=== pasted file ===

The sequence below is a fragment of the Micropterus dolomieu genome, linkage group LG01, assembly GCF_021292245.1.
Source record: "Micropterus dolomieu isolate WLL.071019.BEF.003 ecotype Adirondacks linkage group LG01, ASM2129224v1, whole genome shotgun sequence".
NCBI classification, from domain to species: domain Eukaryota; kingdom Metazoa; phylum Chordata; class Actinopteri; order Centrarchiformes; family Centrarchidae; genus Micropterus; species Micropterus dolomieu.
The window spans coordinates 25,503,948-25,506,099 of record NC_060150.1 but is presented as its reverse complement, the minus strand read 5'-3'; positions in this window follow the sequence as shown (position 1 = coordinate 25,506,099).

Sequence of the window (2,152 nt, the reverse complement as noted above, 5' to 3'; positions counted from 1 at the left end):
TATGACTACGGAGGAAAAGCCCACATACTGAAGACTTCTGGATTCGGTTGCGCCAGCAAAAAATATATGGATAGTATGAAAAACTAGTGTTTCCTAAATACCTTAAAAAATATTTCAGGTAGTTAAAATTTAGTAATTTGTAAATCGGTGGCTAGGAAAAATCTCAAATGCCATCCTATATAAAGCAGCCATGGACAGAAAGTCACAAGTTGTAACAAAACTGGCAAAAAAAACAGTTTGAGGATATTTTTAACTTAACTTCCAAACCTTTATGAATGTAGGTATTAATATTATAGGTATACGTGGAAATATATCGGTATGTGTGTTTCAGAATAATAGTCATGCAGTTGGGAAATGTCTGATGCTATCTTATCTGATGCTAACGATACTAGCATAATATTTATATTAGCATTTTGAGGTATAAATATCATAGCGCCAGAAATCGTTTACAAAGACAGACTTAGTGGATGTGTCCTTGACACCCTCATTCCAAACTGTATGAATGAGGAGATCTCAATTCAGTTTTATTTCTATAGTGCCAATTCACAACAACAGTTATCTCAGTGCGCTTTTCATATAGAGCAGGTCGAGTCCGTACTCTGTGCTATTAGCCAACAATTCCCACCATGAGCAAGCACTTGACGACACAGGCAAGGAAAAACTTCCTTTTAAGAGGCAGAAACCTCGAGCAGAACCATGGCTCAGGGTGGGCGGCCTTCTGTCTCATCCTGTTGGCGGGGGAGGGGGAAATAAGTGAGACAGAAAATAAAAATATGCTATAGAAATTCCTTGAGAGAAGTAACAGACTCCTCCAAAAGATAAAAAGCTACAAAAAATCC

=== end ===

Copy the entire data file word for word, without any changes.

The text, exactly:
The sequence below is a fragment of the Micropterus dolomieu genome, linkage group LG01, assembly GCF_021292245.1.
Source record: "Micropterus dolomieu isolate WLL.071019.BEF.003 ecotype Adirondacks linkage group LG01, ASM2129224v1, whole genome shotgun sequence".
NCBI classification, from domain to species: domain Eukaryota; kingdom Metazoa; phylum Chordata; class Actinopteri; order Centrarchiformes; family Centrarchidae; genus Micropterus; species Micropterus dolomieu.
The window spans coordinates 25,503,948-25,506,099 of record NC_060150.1 but is presented as its reverse complement, the minus strand read 5'-3'; positions in this window follow the sequence as shown (position 1 = coordinate 25,506,099).

Sequence of the window (2,152 nt, the reverse complement as noted above, 5' to 3'; positions counted from 1 at the left end):
TATGACTACGGAGGAAAAGCCCACATACTGAAGACTTCTGGATTCGGTTGCGCCAGCAAAAAATATATGGATAGTATGAAAAACTAGTGTTTCCTAAATACCTTAAAAAATATTTCAGGTAGTTAAAATTTAGTAATTTGTAAATCGGTGGCTAGGAAAAATCTCAAATGCCATCCTATATAAAGCAGCCATGGACAGAAAGTCACAAGTTGTAACAAAACTGGCAAAAAAAACAGTTTGAGGATATTTTTAACTTAACTTCCAAACCTTTATGAATGTAGGTATTAATATTATAGGTATACGTGGAAATATATCGGTATGTGTGTTTCAGAATAATAGTCATGCAGTTGGGAAATGTCTGATGCTATCTTATCTGATGCTAACGATACTAGCATAATATTTATATTAGCATTTTGAGGTATAAATATCATAGCGCCAGAAATCGTTTACAAAGACAGACTTAGTGGATGTGTCCTTGACACCCTCATTCCAAACTGTATGAATGAGGAGATCTCAATTCAGTTTTATTTCTATAGTGCCAATTCACAACAACAGTTATCTCAGTGCGCTTTTCATATAGAGCAGGTCGAGTCCGTACTCTGTGCTATTAGCCAACAATTCCCACCATGAGCAAGCACTTGACGACACAGGCAAGGAAAAACTTCCTTTTAAGAGGCAGAAACCTCGAGCAGAACCATGGCTCAGGGTGGGCGGCCTTCTGTCTCATCCTGTTGGCGGGGGAGGGGGAAATAAGTGAGACAGAAAATAAAAATATGCTATAGAAATTCCTTGAGAGAAGTAACAGACTCCTCCAAAAGATAAAAAGCTACAAAAAATCC